Show Your Irish Spirit on St. Patrick’s Day at These New York City Gems

According to Tourism Ireland, forty-four million people in the United States claim Irish heritage. And New York City has a significant percentage of them. In addition to watching the parade, dressing in green, and buying soda bread in advance of this festive day, here are some ideas for best pubs where you can celebrate. Book your reservations now.

On March 17, celebrate the Emerald Isle in New York City with libations, grog, parades and music.

Where to Stay

Courtesy Lotte New York Palace - Jewel Suite

This year, the Lotte New York Palace in Midtown s sharing more than a kiss for St. Patrick’s Day – whether you’re Irish or not. The Palace is offering an exclusive two-night Royal Suites St. Patrick’s Day Experience including a VIP tour of St. Patrick’s and VIP passes to the St. Patrick’s Day parade on March 17t with seats on the steps of St. Patrick’s Cathedral. You’ll have the Luck of the Irish with this hotel stay – only 100 seats are available, and you must be a “friend of the Cathedral” to sit there. These tickets cannot be purchased elsewhere.

There are special eats as well at the Gold Room bar from a holiday menu of fish and chips, local sausages, Irish baked oysters and , of course, a foamy Guinness to wash it all down .

Courtesy Gold Room

Where to Party

Courtesy Somewhere Nowhere - atop the Renaissance NYC Chelsea Hotel

If you’re traveling with a group, Somewhere Nowhere atop the Renaissance NYC Chelsea Hotel  offers a festive post-parade evening. From 4pm-10pm on St. Patrick’s Day, you can enjoy table service for up to 10 guests  at their St. Patrick’s Day Sunset Party high above Manhattan. Celebrate and soak up the city skyline as you dance to music by Bouge Group Hospitality. Tickets can be purchased here.

Where to Eat and Drink

McSorley’s Old Ale House (c) Meryl Pearlstein

McSorley’s Old Ale House

A New York City icon, McSorley’s Old Ale House is likely the name on everyone’s lips when you ask where to go for a special Irish pub experience. Set in the East Village, McSorley’s has a storied history dating from 1854, surviving all kinds of controversy from not allowing entry to women (with no women’s restrooms for many, many years) to operating during Prohibition, avoiding closure by offering “food.” This menu item, actually a snack of saltines with mustard, onions and cheese, survives to this day and pretty much everyone orders it. Similarly, the pub’s two original libations are your only choices when it comes to beverages. Order a lager or an ale, and there you have it — that’s McSorley’s in a nutshell. Plan for lines to get in – you won’t be disappointed.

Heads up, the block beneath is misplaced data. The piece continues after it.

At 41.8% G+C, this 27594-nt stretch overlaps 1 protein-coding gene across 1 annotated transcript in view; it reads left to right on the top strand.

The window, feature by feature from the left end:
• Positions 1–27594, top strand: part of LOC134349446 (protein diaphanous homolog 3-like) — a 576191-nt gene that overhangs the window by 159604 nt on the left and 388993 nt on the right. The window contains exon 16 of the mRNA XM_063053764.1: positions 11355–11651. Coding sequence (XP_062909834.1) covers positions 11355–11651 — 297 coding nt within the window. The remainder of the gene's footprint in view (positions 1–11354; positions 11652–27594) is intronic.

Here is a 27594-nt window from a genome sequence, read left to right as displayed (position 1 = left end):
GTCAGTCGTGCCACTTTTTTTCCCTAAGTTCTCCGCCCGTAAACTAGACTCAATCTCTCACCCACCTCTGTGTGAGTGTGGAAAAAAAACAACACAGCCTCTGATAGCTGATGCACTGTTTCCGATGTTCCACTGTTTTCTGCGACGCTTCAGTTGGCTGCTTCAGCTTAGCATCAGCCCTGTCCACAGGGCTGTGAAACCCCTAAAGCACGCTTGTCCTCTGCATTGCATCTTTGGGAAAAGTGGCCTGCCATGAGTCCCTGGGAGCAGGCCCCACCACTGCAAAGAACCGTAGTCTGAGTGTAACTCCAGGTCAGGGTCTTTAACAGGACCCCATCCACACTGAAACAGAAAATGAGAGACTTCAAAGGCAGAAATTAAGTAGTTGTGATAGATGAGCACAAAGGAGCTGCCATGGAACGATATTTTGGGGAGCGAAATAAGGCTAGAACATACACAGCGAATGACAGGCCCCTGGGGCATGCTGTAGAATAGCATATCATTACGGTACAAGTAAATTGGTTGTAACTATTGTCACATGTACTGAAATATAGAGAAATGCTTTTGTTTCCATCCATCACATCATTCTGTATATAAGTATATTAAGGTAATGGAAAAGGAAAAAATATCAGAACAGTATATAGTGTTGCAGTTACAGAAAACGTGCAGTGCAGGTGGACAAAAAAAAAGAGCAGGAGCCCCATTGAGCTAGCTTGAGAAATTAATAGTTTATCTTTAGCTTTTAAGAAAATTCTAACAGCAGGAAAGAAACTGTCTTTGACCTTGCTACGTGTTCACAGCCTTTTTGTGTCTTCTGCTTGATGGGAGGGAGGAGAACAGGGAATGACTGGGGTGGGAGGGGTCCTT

Courtesy The Perfect Pint Public House

The Perfect Pint Public House

With two locations so you’ll never get closed out by crowds enjoying St. Paddy’s Day, the twin Midtown East and Times Square Perfect Pints are standouts out for their conviviality, happy staff, and exceptionally wide range of beer and whiskeys. Food goes beyond standard Irish pub grub like bangers and mash, beef stew, Shepherd’s Pie and burgers, adding other sinful comfort food like decadent Irish Cream cheesecake. Start your evening with a “mandatory” perfectly poured Guinness pint, then experiment with one of the 30 international brews on tap. If the weather cooperates, you can enjoy the rooftop at both locations.

Courtesy The Dead Rabbit

The Dead Rabbit

This pub is so popular that you can book it on Resy! Founded by two talented Irish bartenders looking for a place to show off their cocktail wizardry, The Dead Rabbit Grocery and Grog in the Seaport is more than a bar. It’s a place to dive into everything Irish with live music, merchandise, beers, cocktails and great Irish food. Décor in the 19th-century townhouse sets the mood– it’s classic Irish with wood ceilings and floors and green walls. An Irish-inspired menu of bangers and mash, fish and chips, and Irish lamb stew will make sure you have something to soak up all that Irish brew. And don’t forget to have one of the pub’s special Irish Coffees – it’s legendary.

Courtesy Donovan’s Pub

Donovan’s Pub

Craving a perfect pint of Guinness? Donovan’s Pub has welcomed Irish ex-pats and Irish wannabes to Woodside, Queens for nearly 60 years. Listed on many New York City “best burger” lists as well, Donovan’s offers up a menu of Irish plus Shepherd’s Pie, sandwiches and steaks.

Courtesy The Galway Hooker Irish Pub

The Galway Hooker Irish Pub

In the heart of the West Village, The Galway Hooker is known locally as The Hooker. But it’s not what you might think: the name actually comes from an Irish sailboat of the type typically found off the coast of Ireland in Galway Bay. A great spot to celebrate St. Patrick’s Day, The Hooker also offers the usual Irish pub grub like chicken sandwiches and burgers and the boozy, don’t-miss Jameson fries.

Courtesy The Late Late Bar & Spirit Grocer

The Late Late Bar & Spirit Grocer

Ex-pats will immediately understand why this pub is named The Late Late. Named for the world’s oldest late-night talk show, the “Late Late” is a Lower East Side staple for drinks and food. The pub is modeled after an Irish residence and is notable for its menu of more than 100 Irish whiskeys, The Late Late brings a special Irish touch to its food dishes as well. Bangers and mash or a burger topped with a choice of Jameson habañero, malt mayo or Guinness barbecue sauce will help you soak up all that liquid goodness.

Courtesy The Smith - Reuben

The Smith

Popular The Smith is offering two specials just for the day that will make the perfect St. Patty’s meal. Start with a Reuben Sandwich and add a sweet finish with an Irish coffee at their Nomad, Lincoln Square, Midtown, and East Village locations. Happily, no matter where you end up, there’s usually a Smith nearby, and they stay open late.

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